I am wondering how important a college degree is for a programming job ... By that I mean to what extent would it hurt me not to have a college degree to eventually get hired for a programming job . If "programming job" is too vague , we can say C++ Jobs , or Node.js jobs , etc . . . ? Many people are telling me to extremely focus on education i just want to see your view in it Thankyou :)

  • I learned two things by visiting your GitHub: first, you're 15, and second... you program like a 15-year old. Take whatever opportunities you can to learn from others and grow -- you'll be happy you did. – Ernest Friedman-Hill Sep 16 '16 at 1:45
  • @ErnestFriedman-Hill I Program like a 5 year old? Well Most Of My Projects as of now isnt professional – amanuel2 Sep 16 '16 at 1:47
  • @ErnestFriedman-Hill But i 100% Have the ability to write 100% Readble code .. Its just that i am more concerned on learning as of now – amanuel2 Sep 16 '16 at 1:50
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    The point I want to make isn't that you don't have the potential to be a good coder -- you've put a lot of things together already for someone your age, and that's great -- but that there's a lot you haven't been exposed to yet that you'll learn about as you continue your education. There's a lot more to coding that just knowing the syntax of some languages. Programmers never stop learning, in fact -- there's always something new. All I'm saying is that although college might not be an absolute requirement, but without it, you'll need to develop more skills. Stay in school, learn what you can. – Ernest Friedman-Hill Sep 16 '16 at 2:00
  • @ErnestFriedman-Hill Learning Never Ends. 100% True fact there . The only advantage i see going to college is to Have More Social skills (Which i am totally not lacking :D ). – amanuel2 Sep 16 '16 at 2:16

While theoretically you can learn all this stuff without matriculating , attending a highly regarded university provides some confidence that you have learned the principles of how to do it right rather than just how to hack together something that works.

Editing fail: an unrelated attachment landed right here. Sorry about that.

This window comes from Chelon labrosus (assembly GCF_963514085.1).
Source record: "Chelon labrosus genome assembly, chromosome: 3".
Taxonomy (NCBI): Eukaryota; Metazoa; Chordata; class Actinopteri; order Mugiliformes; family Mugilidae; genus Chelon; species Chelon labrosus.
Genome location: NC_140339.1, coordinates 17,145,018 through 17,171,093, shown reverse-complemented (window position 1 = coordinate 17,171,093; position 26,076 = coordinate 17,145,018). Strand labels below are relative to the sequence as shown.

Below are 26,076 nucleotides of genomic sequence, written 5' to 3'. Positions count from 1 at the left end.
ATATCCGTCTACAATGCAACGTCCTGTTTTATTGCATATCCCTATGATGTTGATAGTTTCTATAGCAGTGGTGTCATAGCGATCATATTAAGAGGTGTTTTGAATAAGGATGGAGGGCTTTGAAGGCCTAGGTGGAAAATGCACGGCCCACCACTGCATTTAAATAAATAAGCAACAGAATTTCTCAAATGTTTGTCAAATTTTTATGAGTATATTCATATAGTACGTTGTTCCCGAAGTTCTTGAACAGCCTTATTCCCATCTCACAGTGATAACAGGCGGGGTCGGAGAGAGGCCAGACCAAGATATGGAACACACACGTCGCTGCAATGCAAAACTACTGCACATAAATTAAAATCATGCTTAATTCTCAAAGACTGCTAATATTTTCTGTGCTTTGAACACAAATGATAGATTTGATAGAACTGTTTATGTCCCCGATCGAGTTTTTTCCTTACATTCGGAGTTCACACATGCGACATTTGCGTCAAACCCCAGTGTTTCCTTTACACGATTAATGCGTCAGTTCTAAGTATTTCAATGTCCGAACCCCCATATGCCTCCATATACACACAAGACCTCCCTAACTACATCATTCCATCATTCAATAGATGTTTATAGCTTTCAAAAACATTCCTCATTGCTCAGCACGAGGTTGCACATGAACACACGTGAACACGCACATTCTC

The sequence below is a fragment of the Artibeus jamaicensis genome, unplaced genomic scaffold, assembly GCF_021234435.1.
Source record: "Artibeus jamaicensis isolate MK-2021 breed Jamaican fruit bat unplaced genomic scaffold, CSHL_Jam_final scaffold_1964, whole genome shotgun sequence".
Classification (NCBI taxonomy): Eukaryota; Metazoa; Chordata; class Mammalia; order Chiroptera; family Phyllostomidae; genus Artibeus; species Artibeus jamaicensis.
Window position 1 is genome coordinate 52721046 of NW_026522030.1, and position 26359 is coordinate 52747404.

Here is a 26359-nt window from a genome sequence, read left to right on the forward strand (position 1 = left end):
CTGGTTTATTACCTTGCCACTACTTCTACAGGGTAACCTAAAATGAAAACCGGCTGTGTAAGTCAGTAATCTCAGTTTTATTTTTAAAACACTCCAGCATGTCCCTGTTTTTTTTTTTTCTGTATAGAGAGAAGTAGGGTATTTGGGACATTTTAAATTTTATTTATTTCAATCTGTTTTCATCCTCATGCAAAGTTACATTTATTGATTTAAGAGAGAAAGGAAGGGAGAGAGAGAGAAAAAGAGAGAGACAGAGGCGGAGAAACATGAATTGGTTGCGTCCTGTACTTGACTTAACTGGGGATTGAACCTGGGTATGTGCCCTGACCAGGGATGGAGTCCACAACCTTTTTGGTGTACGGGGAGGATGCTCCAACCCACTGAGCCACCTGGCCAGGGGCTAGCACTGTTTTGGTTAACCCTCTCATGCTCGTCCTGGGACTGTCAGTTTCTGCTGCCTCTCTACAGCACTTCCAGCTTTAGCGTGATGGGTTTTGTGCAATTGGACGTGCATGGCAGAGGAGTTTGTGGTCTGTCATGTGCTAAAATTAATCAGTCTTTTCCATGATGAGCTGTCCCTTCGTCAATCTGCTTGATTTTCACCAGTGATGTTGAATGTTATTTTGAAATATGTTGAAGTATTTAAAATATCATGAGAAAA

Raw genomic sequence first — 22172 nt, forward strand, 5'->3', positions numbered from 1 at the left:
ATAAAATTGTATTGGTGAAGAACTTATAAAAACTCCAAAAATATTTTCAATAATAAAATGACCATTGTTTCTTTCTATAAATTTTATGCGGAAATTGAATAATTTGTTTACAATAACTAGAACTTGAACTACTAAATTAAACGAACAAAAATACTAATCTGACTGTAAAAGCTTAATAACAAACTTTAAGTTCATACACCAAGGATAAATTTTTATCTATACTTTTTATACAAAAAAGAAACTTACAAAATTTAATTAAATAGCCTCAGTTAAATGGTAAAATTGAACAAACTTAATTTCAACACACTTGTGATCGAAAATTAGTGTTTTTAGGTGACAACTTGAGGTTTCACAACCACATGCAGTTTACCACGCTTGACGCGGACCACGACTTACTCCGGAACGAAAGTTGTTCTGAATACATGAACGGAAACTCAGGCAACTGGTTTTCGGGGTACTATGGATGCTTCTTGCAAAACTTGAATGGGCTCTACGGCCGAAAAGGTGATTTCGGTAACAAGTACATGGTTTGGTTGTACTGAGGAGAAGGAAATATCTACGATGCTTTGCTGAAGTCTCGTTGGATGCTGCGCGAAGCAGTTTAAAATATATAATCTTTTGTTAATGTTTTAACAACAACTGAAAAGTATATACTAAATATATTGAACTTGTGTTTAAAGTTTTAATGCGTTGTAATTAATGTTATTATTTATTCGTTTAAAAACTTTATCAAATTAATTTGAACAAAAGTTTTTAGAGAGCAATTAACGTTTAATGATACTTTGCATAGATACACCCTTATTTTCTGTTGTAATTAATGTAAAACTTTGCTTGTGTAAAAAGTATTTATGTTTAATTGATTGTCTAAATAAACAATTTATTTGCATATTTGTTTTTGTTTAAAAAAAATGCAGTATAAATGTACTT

As a result, the degree is somewhere between being almost as good as a few years of prior professional experience and better than those years of experience. It will get you considered for jobs that otherwise would discard your application unread, and a good program will give you skills that you may not need in the first assignment but that will be more valuable than you expect later on.

University is also an excellent opportunity to learn life skills, and some of those -- like learning how to deal with difficult personalities -- are also more valuable than you might realize. Independent or online study really does not provide that, and it may affect your ability to retain a job or to work with others to maximize your impact and value.

I understand the temptation to look for shortcuts and cost savings, especially given that tuition at some schools is fairly obscene unless you can qualify for student aid or scholarships or can find a good work/study opportunity that pays a reasonable wage. But as far as I can tell, it remains mostly true that you get what you pay for.

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    Honestly i already have programming experience : github.com/amanuel2 . But my question is do i need college to have a job? Someone's(Anonymous Person) telling me that if I don't go to college 95% of the jobs won't hire me. Is that true? – amanuel2 Sep 16 '16 at 0:27
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    @amanuel2 You need to focus less on what one person is saying to you. The simple fact is every hiring manager is different. I have a programming job with no formal experience, but I have 10 years technical experience with software in addition to several years self taught. I can tell from your responses you really aren't taking in what others are telling you, you want to hear what you already think is right. The simple fact is, you might get lucky, but you'll learn a lot more from a formal education and finish with something hiring managers favor over a few Github respositories. – Dandy Sep 16 '16 at 3:07
  • 95% of which jobs? If you don't want to be anything more than a code monkey writing website scripts, or other grunt work, you may not need the degree. To do more interesting things sooner in your career, and earn more, you probably do. – keshlam Sep 16 '16 at 3:29
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    Writing code is easy. Algorithms and data structures and architecture and robust multitasking and security and performance and.... are not. You're suffering from not knowing how much you don't know. – keshlam Sep 16 '16 at 3:32
  • @Dandy I am taking what everyone is telling me an evaluating it. Github repo , is mainly to show your talent. I'm starting to get that every job is different they might require a degree or not. – amanuel2 Sep 16 '16 at 10:29

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